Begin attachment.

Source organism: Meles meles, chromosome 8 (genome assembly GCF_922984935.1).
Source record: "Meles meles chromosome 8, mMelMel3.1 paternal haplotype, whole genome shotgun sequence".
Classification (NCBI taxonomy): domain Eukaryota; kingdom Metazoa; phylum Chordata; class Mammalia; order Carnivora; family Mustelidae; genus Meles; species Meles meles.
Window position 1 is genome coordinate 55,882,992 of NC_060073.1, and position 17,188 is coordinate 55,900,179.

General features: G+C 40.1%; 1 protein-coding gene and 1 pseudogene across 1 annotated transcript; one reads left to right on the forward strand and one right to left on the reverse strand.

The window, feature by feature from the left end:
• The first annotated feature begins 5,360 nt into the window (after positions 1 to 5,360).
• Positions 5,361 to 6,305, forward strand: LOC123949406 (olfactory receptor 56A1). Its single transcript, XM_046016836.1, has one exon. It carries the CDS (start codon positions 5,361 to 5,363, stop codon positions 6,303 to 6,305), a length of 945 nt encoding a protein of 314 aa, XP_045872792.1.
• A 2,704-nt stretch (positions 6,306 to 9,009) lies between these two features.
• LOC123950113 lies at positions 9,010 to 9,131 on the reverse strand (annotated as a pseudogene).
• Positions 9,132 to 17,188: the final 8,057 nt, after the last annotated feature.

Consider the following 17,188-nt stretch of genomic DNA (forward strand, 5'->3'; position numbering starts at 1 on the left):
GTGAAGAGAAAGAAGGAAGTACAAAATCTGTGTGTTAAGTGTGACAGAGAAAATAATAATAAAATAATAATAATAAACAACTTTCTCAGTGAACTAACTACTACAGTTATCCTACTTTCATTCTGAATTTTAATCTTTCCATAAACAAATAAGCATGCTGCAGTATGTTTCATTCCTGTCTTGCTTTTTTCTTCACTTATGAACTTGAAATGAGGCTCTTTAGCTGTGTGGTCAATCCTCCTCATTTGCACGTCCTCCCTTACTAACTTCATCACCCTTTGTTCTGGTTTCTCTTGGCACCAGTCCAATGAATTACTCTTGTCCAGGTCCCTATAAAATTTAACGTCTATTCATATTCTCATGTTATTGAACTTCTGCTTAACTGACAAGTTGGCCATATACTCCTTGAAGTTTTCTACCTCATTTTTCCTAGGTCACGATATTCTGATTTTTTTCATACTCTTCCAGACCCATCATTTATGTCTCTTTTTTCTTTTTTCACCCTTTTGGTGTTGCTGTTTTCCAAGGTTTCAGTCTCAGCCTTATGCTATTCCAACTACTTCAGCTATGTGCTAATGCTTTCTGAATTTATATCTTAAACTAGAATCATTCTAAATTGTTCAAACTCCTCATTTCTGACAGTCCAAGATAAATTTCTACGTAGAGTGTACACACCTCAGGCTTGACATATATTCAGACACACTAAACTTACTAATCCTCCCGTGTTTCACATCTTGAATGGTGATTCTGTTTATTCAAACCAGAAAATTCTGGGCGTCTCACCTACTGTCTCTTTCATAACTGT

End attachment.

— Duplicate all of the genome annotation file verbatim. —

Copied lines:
Source organism: Meles meles, chromosome 8 (genome assembly GCF_922984935.1).
Source record: "Meles meles chromosome 8, mMelMel3.1 paternal haplotype, whole genome shotgun sequence".
Classification (NCBI taxonomy): domain Eukaryota; kingdom Metazoa; phylum Chordata; class Mammalia; order Carnivora; family Mustelidae; genus Meles; species Meles meles.
Window position 1 is genome coordinate 55,882,992 of NC_060073.1, and position 17,188 is coordinate 55,900,179.

General features: G+C 40.1%; 1 protein-coding gene and 1 pseudogene across 1 annotated transcript; one reads left to right on the forward strand and one right to left on the reverse strand.

The window, feature by feature from the left end:
• The first annotated feature begins 5,360 nt into the window (after positions 1 to 5,360).
• Positions 5,361 to 6,305, forward strand: LOC123949406 (olfactory receptor 56A1). Its single transcript, XM_046016836.1, has one exon. It carries the CDS (start codon positions 5,361 to 5,363, stop codon positions 6,303 to 6,305), a length of 945 nt encoding a protein of 314 aa, XP_045872792.1.
• A 2,704-nt stretch (positions 6,306 to 9,009) lies between these two features.
• LOC123950113 lies at positions 9,010 to 9,131 on the reverse strand (annotated as a pseudogene).
• Positions 9,132 to 17,188: the final 8,057 nt, after the last annotated feature.

Consider the following 17,188-nt stretch of genomic DNA (forward strand, 5'->3'; position numbering starts at 1 on the left):
GTGAAGAGAAAGAAGGAAGTACAAAATCTGTGTGTTAAGTGTGACAGAGAAAATAATAATAAAATAATAATAATAAACAACTTTCTCAGTGAACTAACTACTACAGTTATCCTACTTTCATTCTGAATTTTAATCTTTCCATAAACAAATAAGCATGCTGCAGTATGTTTCATTCCTGTCTTGCTTTTTTCTTCACTTATGAACTTGAAATGAGGCTCTTTAGCTGTGTGGTCAATCCTCCTCATTTGCACGTCCTCCCTTACTAACTTCATCACCCTTTGTTCTGGTTTCTCTTGGCACCAGTCCAATGAATTACTCTTGTCCAGGTCCCTATAAAATTTAACGTCTATTCATATTCTCATGTTATTGAACTTCTGCTTAACTGACAAGTTGGCCATATACTCCTTGAAGTTTTCTACCTCATTTTTCCTAGGTCACGATATTCTGATTTTTTTCATACTCTTCCAGACCCATCATTTATGTCTCTTTTTTCTTTTTTCACCCTTTTGGTGTTGCTGTTTTCCAAGGTTTCAGTCTCAGCCTTATGCTATTCCAACTACTTCAGCTATGTGCTAATGCTTTCTGAATTTATATCTTAAACTAGAATCATTCTAAATTGTTCAAACTCCTCATTTCTGACAGTCCAAGATAAATTTCTACGTAGAGTGTACACACCTCAGGCTTGACATATATTCAGACACACTAAACTTACTAATCCTCCCGTGTTTCACATCTTGAATGGTGATTCTGTTTATTCAAACCAGAAAATTCTGGGCGTCTCACCTACTGTCTCTTTCATAACTGT